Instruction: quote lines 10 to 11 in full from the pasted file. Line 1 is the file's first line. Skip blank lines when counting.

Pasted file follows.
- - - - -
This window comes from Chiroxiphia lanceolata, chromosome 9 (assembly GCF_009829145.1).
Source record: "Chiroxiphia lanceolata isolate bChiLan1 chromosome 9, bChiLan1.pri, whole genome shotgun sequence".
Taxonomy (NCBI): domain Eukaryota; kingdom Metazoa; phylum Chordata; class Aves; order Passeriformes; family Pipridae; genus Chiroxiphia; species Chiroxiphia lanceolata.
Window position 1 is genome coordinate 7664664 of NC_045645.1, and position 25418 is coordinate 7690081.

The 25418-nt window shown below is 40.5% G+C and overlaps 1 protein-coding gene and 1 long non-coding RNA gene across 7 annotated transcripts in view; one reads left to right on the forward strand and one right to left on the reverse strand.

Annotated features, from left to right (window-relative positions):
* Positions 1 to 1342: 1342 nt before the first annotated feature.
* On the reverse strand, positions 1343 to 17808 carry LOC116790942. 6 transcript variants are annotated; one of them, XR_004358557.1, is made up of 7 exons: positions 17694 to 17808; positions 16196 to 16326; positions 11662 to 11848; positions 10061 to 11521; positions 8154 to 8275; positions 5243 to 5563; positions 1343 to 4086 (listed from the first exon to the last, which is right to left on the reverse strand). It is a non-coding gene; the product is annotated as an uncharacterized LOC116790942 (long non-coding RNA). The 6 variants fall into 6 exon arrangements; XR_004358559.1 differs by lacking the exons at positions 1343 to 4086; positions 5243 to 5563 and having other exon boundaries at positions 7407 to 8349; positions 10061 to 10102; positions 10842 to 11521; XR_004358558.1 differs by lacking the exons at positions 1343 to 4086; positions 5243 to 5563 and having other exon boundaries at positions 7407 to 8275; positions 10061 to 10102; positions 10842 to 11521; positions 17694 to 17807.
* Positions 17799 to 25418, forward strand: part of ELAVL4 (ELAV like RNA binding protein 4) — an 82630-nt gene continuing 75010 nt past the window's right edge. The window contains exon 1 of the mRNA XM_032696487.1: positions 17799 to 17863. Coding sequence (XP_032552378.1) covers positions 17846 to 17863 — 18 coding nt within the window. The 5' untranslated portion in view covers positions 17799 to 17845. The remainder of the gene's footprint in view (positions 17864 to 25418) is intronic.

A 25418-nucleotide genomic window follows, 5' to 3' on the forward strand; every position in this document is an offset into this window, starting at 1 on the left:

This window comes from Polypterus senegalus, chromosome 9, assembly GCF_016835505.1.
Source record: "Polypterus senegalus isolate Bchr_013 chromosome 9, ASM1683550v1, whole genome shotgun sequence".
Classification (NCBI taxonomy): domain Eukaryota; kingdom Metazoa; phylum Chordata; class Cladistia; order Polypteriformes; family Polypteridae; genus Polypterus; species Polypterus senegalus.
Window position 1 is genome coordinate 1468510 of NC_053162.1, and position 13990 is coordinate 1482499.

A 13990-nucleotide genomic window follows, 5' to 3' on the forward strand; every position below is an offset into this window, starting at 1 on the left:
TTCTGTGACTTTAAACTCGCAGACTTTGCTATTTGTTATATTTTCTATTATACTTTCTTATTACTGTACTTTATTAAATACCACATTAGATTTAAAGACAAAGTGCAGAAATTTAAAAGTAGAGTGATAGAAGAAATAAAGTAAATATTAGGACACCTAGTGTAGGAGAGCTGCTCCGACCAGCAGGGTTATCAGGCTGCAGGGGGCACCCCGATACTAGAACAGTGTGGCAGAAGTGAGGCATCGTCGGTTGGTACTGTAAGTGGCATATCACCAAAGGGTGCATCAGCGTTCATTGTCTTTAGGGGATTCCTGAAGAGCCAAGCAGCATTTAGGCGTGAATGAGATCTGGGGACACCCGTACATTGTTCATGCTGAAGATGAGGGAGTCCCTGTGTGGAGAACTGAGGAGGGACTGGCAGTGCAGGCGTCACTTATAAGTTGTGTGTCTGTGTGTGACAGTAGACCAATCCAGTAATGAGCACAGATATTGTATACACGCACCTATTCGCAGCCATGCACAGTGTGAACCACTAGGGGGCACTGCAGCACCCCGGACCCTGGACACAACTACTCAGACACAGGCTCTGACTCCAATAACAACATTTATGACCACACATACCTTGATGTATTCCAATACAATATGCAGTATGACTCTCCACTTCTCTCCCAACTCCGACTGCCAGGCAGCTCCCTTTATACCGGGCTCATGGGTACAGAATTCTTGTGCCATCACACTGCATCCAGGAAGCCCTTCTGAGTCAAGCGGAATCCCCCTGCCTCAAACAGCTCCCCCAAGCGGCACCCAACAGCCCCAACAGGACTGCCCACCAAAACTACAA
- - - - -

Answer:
A 25418-nucleotide genomic window follows, 5' to 3' on the forward strand; every position in this document is an offset into this window, starting at 1 on the left:

This window comes from Polypterus senegalus, chromosome 9, assembly GCF_016835505.1.